surprise to me that league-leading assist performances are often accompanied by
ratings of 110-120 relative to their peers.


II. Dave Concepcion


Dave Concepcion, shortstop for the Big Red Machine in the 70s, was considered
by the people of the time as a terrific shortstop. He won five Gold Gloves in
the six seasons from 1974-79, missing only in 1978; any chance at a Gold Glove
after ’79 had an Ozzie Smith-sized roadblock in the way.


Palmer’s Fielding Runs doesn’t think too much of him. During his five Gold
Glove seasons he is credited with +57 runs, a respectable amount, but nothing
special. Only once did he lead NL SS in FR. More remarkably, FR says he went
downhill dramatically after the ’82 season, charging him with a staggering -82
runs in 1983-85. For his career, Total Baseball says, he totaled -36 runs. Even
without the last three seasons as a regular, he would only total +46 runs, or
about +4 per 162 games.


These two things don’t appear to have much in common. Which one do you believe
is closer to the truth?


I think FR are way off base here. The Reds of the mid-70s were an outstanding
team, both offensively and defensively. One of the problems that comes with
FR’s adherence to using the “game” as a time unit is that players are judged as
much against their team as against the other players in the league. A good
fielder on a poor fielding team will be rated higher, by Palmer’s methods, than
an equal fielder on a good team. The 1974-77 Reds featured four Gold Glove
winners, which suggests the observers of the time certainly thought they were a
great fielding team, and would lead to the entire squad being underrated in FR.
The story as I see it is of a player who was always playing in an environment
that was not favorable to piling up large defensive numbers, with fielding
factors in the mid-90s during his Gold Glove years, and adjustments into the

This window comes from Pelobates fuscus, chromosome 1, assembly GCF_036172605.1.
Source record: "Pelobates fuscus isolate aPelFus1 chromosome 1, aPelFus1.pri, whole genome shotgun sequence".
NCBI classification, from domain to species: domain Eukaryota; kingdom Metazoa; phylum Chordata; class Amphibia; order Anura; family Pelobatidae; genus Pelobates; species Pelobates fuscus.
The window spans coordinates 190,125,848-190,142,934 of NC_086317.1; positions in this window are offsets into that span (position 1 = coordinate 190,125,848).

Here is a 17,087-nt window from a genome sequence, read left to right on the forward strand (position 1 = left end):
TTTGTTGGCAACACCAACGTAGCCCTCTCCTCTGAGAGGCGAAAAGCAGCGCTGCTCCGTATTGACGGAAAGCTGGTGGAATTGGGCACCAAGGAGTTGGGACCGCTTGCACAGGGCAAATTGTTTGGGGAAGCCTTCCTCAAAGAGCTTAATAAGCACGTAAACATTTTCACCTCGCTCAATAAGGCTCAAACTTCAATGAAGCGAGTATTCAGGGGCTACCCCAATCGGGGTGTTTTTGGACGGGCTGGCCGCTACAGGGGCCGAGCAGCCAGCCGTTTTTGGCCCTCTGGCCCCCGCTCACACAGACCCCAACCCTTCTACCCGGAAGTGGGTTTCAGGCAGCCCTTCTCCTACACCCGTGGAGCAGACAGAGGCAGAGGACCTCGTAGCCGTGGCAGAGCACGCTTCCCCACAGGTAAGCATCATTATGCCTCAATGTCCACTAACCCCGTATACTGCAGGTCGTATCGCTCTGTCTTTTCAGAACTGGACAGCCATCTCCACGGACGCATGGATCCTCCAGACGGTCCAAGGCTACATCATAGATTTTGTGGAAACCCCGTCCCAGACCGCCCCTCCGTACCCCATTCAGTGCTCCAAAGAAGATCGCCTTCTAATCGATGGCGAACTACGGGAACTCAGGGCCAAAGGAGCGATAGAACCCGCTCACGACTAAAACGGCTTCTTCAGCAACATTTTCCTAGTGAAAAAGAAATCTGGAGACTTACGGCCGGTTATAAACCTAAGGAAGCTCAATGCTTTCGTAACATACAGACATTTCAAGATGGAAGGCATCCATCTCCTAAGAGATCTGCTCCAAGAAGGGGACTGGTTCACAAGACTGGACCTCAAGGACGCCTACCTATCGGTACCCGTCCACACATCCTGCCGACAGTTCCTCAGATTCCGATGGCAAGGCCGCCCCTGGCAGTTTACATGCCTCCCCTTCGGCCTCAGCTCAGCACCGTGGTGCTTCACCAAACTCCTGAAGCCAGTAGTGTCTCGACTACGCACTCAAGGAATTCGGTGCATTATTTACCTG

80s during the `80s. The picture I get is very different from Pete Palmer’s:


“Difficulty” is the park factor, if you will, for Cincinnati shortstops.
“Player rating” is the DFT, as a rate of performance, with 100 being average,
86 absolutely terrible, and anything over 110 being absolutely wonderful. Runs
above average is how my rate statistic, and his playing time, would convert
into an FR-like number.

	Diff	Player	RAA	Palmer's DR
Year	Rating	Rating	(Me)	(Web)
1970	101	96	-5	-8
1971	102	95	-7	-6
1972	100	103	5	3
1973	106	105	7	2
1974	95	113	31	9
1975	99	111	22	9
1976	96	108	19	17
1977	91	113	29	8
1978	95	104	9	-5
1979	98	105	12	14
1980	91	102	4	-13
1981	89	107	11	4
1982	96	104	9	13
1983	87	106	12	-21
1984	89	97	-4	-30
1985	88	100	0	-31
1986	100	106	4	-2


Notice that there is a strong, though not perfect, correlation between the
difficulty factor and the difference between me and Palmer. Concepcion played
almost his entire career in an environment that depressed his defensive
statistics as much as the 1960s Chavez Ravine suppressed hitting. He starts off
as a slightly below average SS, and gradually improves for a few years before
breaking through at age 26, rides a very strong four-year peak before falling
back a notch, and continues at a roughly +10/year pace until falling back to
average in his last two seasons as a regular. In other words, a very normal
career progression, with everything easily explicable, including the Gold
Gloves and keeping his job in the early 1980s. A rating that incidentally
judges his career to have been not an extremely ordinary fielder, but an
impressive +153, placing him amongst history’s elite (11th on the all-time
list).


Nor is Concepcion an isolated case. Here are some others where the difference
between FR and my RAA differ by at least 50 runs:

Player			Me	Pete	Me-Pete
Gene Alley		8	70	-62
Dave Bancroft		54	204	-150
Jack Barry		-3	-69	66
Dick Bartell		40	160	-120
Larry Bowa		-8	-89	81
Al Bridwell		-58	50	-108
Don Buddin		-50	6	-56
Bert Campaneris		21	-93	114
Leo Cardenas		46	-30	76
Chico Carrasquel	60	-19	79
Dave Concepcion		153	-35	188
Frankie Crosetti	25	-26	51


All before I even get to the letter D.


So who’s right? I don’t know.


III. My Hall


I’ll provide a long list of shortstops and their assessed fielding performances
at the end. For now, I’m going to skip to combining the fielding and batting
levels of these players to generate my own list of who was the best overall
shortstop in major league history. OK, so “the best” isn’t a debate. The list
after that might provide some, though. I did it like this:

  1. I only looked at players for the years in which they were a regular SS,
    i.e., they led their team in games at SS. Time spent as a backup or playing
    some other position gives you no credit.

  2. The value I used was batting runs above replacement offensively, or BRAR
    (defined as a .230 EQA, where .260 is league average or 1.2 runs per 27 outs